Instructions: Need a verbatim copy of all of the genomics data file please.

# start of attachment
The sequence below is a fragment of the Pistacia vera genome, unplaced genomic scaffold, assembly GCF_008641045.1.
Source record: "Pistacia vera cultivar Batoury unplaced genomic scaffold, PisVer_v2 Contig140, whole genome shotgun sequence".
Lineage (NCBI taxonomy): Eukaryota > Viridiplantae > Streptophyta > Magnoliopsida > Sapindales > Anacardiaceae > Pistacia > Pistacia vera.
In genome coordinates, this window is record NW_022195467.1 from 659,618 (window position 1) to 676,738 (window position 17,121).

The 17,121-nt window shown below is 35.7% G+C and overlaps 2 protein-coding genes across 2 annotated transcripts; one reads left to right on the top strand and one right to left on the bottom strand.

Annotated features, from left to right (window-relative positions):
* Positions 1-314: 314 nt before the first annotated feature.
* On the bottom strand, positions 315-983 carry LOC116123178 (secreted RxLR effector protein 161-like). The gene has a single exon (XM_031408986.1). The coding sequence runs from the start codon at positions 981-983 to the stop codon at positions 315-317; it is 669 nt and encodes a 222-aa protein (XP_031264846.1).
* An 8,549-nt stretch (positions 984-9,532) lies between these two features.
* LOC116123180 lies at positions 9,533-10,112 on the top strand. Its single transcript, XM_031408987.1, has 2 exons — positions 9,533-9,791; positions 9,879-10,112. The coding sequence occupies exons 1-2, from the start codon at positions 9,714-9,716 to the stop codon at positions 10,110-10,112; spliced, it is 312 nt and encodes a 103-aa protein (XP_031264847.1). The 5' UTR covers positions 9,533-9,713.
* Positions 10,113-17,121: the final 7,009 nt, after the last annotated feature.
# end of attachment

The sequence below is a fragment of the Pistacia vera genome, unplaced genomic scaffold, assembly GCF_008641045.1.
Source record: "Pistacia vera cultivar Batoury unplaced genomic scaffold, PisVer_v2 Contig140, whole genome shotgun sequence".
Lineage (NCBI taxonomy): Eukaryota > Viridiplantae > Streptophyta > Magnoliopsida > Sapindales > Anacardiaceae > Pistacia > Pistacia vera.
In genome coordinates, this window is record NW_022195467.1 from 659,618 (window position 1) to 676,738 (window position 17,121).

The 17,121-nt window shown below is 35.7% G+C and overlaps 2 protein-coding genes across 2 annotated transcripts; one reads left to right on the top strand and one right to left on the bottom strand.

Annotated features, from left to right (window-relative positions):
* Positions 1-314: 314 nt before the first annotated feature.
* On the bottom strand, positions 315-983 carry LOC116123178 (secreted RxLR effector protein 161-like). The gene has a single exon (XM_031408986.1). The coding sequence runs from the start codon at positions 981-983 to the stop codon at positions 315-317; it is 669 nt and encodes a 222-aa protein (XP_031264846.1).
* An 8,549-nt stretch (positions 984-9,532) lies between these two features.
* LOC116123180 lies at positions 9,533-10,112 on the top strand. Its single transcript, XM_031408987.1, has 2 exons — positions 9,533-9,791; positions 9,879-10,112. The coding sequence occupies exons 1-2, from the start codon at positions 9,714-9,716 to the stop codon at positions 10,110-10,112; spliced, it is 312 nt and encodes a 103-aa protein (XP_031264847.1). The 5' UTR covers positions 9,533-9,713.
* Positions 10,113-17,121: the final 7,009 nt, after the last annotated feature.